The news about the collision of plastic and glass, police and athlete spread quickly, which is to be expected when the starting quarterback for a Division I college football team is arrested for allegedly hitting a parked car and leaving the scene of the accident.
Most of the conversations, carried across twitter, message boards, radio shows and water coolers, tore down the 20-year-old rising star for his stupidity.
About a month earlier, I endured a similar incident. My roommate woke me up at 2:30 a.m. with hurried words about a hit and run. I scrambled to the front porch and found my car’s front bumper crumbled like a piece of paper on the street.
My drowsiness didn’t dampen my frustration, and I punched the front door, mumbling, “Damn, drunk idiot.”
No supernatural insight is required to realize that this world spreads seeds of accusation easier than mercy.
You have heard it said, “Eye for an eye.”
You have heard it said, “They had it coming.”
You have heard it said, “I hope they get what they deserve.”
Our accusatory words demean the accused and elevate the accuser. Their problems and their pain are deemed inferior to our perspective and our pronouncements. Instead of bending down we strip down.
If you read the first part of Isaiah 53:6 – “We all, like sheep, have gone astray, each of us has turned to his own way…” – and asked me to complete the sentence, I would likely use words describing the punishment the stupid, selfish sheep warranted.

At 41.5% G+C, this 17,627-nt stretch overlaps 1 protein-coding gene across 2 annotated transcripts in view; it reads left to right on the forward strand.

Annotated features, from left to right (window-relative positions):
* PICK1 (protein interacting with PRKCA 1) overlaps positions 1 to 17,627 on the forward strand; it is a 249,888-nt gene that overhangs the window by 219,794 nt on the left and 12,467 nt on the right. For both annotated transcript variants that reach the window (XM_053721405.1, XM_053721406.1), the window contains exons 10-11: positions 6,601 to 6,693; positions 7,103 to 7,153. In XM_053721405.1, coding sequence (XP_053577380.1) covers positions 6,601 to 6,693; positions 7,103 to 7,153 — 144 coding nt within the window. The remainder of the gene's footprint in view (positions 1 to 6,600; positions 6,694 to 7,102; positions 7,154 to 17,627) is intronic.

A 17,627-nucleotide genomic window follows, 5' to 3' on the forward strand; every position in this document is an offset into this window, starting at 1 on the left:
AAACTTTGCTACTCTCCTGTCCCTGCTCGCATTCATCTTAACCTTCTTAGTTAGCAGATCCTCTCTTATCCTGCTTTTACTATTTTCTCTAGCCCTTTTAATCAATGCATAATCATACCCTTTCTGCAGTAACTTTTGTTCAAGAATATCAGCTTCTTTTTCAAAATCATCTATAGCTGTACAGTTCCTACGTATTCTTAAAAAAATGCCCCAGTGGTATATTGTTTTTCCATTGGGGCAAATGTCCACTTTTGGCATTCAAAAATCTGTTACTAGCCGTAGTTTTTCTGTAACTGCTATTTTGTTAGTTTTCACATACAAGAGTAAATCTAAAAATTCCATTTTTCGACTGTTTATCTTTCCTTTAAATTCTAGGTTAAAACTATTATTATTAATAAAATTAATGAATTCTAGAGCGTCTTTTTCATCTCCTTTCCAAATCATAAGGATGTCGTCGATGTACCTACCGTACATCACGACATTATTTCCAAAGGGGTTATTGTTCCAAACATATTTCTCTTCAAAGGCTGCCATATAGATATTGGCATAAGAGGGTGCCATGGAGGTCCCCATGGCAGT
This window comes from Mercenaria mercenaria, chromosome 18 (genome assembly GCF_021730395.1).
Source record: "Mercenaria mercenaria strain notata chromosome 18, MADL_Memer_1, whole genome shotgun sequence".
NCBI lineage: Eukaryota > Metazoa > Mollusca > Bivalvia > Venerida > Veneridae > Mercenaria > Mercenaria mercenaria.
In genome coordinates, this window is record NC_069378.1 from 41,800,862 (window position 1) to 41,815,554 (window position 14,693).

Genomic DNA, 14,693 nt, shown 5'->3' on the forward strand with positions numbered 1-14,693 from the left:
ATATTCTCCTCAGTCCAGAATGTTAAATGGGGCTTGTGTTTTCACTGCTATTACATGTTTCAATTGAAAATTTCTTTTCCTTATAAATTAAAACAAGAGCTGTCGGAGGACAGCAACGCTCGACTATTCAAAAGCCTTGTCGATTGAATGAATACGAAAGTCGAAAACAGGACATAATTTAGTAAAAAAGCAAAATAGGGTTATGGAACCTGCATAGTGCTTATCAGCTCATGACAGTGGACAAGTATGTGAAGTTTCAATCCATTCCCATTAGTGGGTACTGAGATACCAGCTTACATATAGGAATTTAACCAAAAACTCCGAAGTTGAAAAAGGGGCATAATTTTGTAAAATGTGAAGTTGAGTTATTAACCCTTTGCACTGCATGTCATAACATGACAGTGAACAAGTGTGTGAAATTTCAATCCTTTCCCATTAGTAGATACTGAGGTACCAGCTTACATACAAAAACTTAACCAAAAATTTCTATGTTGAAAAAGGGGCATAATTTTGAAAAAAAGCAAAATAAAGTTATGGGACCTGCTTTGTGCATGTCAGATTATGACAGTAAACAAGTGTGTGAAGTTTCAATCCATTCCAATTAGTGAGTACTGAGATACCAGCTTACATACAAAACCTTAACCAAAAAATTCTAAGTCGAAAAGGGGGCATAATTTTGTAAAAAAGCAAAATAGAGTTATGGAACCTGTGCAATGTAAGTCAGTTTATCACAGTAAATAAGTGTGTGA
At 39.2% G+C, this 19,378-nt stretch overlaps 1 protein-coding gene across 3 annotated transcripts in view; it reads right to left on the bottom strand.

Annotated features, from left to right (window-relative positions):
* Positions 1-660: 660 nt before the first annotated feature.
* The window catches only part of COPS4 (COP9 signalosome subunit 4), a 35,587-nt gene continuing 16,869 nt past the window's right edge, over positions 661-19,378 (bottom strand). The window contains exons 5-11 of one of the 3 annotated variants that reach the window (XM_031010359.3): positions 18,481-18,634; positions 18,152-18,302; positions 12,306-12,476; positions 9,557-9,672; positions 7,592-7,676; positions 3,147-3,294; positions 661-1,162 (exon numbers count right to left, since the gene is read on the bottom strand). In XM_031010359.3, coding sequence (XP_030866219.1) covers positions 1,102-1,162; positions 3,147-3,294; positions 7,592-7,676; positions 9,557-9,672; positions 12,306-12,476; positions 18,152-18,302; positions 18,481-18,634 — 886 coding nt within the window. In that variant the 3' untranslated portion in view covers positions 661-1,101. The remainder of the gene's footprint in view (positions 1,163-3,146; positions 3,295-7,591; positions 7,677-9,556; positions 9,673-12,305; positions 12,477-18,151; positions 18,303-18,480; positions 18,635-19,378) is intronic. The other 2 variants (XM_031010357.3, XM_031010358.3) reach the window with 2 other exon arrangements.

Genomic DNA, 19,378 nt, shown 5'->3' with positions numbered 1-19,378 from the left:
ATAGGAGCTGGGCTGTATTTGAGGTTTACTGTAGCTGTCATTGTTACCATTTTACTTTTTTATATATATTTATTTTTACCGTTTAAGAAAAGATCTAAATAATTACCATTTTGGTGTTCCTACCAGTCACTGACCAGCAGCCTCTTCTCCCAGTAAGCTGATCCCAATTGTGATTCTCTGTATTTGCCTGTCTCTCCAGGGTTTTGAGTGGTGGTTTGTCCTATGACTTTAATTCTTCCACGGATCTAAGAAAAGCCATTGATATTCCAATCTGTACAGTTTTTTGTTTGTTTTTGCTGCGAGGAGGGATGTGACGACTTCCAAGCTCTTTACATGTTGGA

That’s not what we find at all. Instead, the second half reads, “…and the LORD has laid on him the iniquity of us all.”
Jesus, not the sheep, bore the retribution. It’s unforeseen mercy not well-deserved chastisement, straight from the pen of an author who is setting into action a different script.
This is the nature of mercy. Like a good joke, it catches us off guard. We don’t find what we expect to find. The punch line of the gospel rings with the laughter of forgiveness not scoffs.
It’s what I experienced the night of my first accident. I was 16 years old, on my way to the high school for an evening speech team practice, when I dozed off in a residential neighborhood and sideswiped a parked car. My guilt shook me more than the impact. I couldn’t drive away. I parked my Ford Taurus and nervously stumbled door-to-door. At the third house, I found the owner of the car I had bruised. After stammering through my story and an apology, I was invited into the living room to call my parents and wait for the police. The minutes that followed passed without a lecture and without stares of silent accusation. In its place, the old man asked about the activities I was involved in at school and his wife brought me a plate of cookies and a glass of milk. I swallowed the mercy in huge gulps.
Speaking at the Festival of Faith and Writing this April, author Dan Taylor said, when we write stories about the painful people in our lives, we need to rise above blaming and bitterness. We need to treat them better than they deserve. We’re put off when writers dump on somebody. To say, “I’m just being honest,” is really a disguise for saying, “I’m just being mean.” But the best stories, he said, are filled with sympathy for its characters.
Just pick up the bible. It is an overflowing plate, and we would do well to devour these delicacies served up by a host who does not treat us as our sins deserve.